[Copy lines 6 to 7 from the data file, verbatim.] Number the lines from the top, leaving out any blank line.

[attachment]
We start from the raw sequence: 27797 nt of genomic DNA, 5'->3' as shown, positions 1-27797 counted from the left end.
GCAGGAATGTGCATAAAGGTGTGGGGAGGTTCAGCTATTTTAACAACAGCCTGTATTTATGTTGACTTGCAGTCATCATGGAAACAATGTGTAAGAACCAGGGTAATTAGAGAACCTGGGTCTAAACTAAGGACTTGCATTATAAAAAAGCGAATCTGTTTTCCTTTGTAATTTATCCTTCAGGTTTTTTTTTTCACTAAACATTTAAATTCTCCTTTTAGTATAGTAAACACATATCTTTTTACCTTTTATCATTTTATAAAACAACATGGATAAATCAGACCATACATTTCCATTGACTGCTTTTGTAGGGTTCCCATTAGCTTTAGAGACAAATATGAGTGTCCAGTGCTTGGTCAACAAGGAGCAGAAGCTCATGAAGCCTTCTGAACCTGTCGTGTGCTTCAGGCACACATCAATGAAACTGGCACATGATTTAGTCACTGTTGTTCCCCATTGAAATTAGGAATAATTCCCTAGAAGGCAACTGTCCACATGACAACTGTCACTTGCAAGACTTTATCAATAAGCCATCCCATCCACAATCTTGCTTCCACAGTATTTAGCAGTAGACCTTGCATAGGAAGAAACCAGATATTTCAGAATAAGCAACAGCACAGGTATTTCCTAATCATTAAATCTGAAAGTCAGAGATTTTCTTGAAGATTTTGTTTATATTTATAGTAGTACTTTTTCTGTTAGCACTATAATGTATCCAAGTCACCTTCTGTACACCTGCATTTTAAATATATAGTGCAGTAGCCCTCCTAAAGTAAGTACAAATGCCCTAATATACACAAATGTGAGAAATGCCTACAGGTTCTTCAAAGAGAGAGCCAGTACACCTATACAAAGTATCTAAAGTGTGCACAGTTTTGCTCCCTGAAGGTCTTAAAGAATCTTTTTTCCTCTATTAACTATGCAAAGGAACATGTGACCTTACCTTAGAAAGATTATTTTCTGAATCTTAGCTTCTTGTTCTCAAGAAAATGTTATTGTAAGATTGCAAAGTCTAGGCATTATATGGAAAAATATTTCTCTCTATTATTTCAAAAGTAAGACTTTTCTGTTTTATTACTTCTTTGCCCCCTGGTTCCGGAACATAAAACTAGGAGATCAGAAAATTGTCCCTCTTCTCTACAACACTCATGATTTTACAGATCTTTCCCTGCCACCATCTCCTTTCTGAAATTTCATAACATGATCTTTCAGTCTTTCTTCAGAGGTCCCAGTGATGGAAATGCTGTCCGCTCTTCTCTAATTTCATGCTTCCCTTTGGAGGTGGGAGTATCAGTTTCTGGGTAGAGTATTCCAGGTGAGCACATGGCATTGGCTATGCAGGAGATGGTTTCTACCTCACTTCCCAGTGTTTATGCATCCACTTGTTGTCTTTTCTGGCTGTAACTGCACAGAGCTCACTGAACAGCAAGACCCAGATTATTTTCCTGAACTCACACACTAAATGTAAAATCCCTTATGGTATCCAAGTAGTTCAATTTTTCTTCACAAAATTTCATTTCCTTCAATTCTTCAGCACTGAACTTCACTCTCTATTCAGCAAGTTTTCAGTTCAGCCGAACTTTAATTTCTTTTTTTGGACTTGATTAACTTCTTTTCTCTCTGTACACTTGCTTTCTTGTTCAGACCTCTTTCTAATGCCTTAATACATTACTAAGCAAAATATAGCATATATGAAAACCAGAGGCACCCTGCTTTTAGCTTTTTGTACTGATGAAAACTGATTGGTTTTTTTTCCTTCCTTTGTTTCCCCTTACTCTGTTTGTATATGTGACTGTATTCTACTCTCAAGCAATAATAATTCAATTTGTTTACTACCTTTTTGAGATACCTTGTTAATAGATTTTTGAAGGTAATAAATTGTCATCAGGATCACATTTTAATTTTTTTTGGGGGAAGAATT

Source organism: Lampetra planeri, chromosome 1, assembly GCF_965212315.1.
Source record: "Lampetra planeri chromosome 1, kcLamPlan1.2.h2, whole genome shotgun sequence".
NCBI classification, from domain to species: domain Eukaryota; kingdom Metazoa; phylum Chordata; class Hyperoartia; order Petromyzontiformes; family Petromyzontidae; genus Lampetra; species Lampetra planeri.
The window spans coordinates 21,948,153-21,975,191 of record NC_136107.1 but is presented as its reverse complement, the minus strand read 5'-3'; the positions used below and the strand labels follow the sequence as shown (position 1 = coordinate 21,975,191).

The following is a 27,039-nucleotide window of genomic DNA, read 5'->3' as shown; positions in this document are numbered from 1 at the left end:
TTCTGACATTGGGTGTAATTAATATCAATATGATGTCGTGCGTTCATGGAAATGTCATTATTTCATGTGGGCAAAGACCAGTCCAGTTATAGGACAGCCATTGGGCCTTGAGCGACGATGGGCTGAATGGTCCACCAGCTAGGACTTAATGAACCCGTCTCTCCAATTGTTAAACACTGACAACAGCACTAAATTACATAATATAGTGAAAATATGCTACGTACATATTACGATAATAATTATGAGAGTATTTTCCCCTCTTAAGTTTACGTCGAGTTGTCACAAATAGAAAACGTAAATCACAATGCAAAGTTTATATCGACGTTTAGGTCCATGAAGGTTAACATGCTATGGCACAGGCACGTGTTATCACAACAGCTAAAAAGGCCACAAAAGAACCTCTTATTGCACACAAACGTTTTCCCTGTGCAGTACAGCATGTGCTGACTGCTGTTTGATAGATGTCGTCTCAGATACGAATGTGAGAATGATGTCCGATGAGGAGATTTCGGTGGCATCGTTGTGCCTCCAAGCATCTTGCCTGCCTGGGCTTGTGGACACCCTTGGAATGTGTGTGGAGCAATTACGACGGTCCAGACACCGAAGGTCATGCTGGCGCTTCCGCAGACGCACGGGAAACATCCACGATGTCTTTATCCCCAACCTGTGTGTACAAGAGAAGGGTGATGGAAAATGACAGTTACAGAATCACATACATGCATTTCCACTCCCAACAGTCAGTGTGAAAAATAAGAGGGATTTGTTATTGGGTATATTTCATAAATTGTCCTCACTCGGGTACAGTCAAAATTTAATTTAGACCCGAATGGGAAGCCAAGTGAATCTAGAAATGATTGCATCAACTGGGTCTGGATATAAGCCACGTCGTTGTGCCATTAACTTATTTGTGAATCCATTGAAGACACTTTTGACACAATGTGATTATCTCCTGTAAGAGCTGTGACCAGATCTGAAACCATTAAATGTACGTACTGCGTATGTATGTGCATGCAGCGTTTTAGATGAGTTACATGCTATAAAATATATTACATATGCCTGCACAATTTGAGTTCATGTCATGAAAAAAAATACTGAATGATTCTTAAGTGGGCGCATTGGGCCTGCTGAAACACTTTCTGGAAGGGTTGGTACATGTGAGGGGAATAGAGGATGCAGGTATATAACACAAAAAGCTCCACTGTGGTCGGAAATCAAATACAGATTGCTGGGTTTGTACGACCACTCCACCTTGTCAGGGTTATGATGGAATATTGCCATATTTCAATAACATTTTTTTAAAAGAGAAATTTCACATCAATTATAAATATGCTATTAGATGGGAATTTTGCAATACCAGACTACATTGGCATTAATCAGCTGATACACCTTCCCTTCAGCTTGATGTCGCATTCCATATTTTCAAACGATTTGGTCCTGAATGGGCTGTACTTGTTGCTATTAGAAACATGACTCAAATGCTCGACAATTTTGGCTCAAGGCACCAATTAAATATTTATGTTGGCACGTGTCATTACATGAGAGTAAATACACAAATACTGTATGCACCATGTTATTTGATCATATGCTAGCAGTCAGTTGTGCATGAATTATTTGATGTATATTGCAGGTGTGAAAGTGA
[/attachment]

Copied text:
The window spans coordinates 21,948,153-21,975,191 of record NC_136107.1 but is presented as its reverse complement, the minus strand read 5'-3'; the positions used below and the strand labels follow the sequence as shown (position 1 = coordinate 21,975,191).

The following is a 27,039-nucleotide window of genomic DNA, read 5'->3' as shown; positions in this document are numbered from 1 at the left end: